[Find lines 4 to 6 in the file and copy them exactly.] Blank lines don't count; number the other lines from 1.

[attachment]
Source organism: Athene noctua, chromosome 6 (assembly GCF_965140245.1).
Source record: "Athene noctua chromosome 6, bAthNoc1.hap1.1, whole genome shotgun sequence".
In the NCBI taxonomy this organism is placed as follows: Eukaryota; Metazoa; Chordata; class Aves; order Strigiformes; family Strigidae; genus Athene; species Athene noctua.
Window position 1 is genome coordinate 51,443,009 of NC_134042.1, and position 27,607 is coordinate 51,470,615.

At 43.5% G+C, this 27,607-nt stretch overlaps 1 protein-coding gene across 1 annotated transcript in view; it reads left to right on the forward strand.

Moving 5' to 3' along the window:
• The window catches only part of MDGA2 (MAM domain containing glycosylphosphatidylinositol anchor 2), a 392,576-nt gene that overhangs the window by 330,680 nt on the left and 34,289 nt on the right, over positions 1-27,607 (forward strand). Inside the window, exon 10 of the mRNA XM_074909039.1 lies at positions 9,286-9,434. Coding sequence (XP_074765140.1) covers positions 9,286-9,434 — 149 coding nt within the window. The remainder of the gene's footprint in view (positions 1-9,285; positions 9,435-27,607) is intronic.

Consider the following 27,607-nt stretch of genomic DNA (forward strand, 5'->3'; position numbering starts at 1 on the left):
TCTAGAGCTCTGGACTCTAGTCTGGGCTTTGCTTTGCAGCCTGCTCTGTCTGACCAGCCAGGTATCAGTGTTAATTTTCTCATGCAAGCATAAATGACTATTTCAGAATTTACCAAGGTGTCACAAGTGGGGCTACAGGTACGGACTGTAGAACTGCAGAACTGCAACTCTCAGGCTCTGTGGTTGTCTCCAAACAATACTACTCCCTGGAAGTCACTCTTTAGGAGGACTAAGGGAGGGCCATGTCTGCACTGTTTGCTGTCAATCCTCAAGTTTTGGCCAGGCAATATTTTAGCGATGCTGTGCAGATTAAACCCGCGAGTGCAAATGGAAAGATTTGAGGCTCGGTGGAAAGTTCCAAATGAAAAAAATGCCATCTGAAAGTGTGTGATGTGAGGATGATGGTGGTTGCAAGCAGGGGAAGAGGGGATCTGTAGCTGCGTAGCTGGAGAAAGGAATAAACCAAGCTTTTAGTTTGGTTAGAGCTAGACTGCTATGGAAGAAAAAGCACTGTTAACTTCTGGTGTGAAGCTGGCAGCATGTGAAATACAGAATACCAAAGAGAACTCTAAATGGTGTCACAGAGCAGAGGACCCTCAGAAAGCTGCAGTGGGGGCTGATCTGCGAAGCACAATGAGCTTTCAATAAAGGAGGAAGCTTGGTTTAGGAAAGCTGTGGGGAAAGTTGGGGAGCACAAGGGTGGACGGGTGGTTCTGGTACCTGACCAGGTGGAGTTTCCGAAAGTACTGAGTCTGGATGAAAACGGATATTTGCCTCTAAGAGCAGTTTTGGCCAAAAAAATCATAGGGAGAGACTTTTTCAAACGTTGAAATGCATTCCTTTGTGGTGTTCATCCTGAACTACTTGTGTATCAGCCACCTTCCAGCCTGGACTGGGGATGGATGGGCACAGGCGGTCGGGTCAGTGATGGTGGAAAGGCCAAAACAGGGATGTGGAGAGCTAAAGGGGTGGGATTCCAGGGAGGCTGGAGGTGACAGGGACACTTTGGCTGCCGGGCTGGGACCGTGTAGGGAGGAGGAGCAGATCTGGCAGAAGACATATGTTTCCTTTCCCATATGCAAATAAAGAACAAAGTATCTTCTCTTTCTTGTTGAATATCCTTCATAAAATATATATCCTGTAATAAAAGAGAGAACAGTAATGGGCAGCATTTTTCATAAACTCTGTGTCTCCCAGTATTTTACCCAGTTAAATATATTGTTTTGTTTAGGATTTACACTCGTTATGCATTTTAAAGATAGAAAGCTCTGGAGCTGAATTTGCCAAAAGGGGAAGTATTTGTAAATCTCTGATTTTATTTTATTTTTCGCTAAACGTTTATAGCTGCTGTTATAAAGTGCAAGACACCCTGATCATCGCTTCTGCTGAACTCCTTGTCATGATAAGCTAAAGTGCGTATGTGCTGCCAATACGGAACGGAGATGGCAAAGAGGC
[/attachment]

Window position 1 is genome coordinate 51,443,009 of NC_134042.1, and position 27,607 is coordinate 51,470,615.

At 43.5% G+C, this 27,607-nt stretch overlaps 1 protein-coding gene across 1 annotated transcript in view; it reads left to right on the forward strand.

Moving 5' to 3' along the window: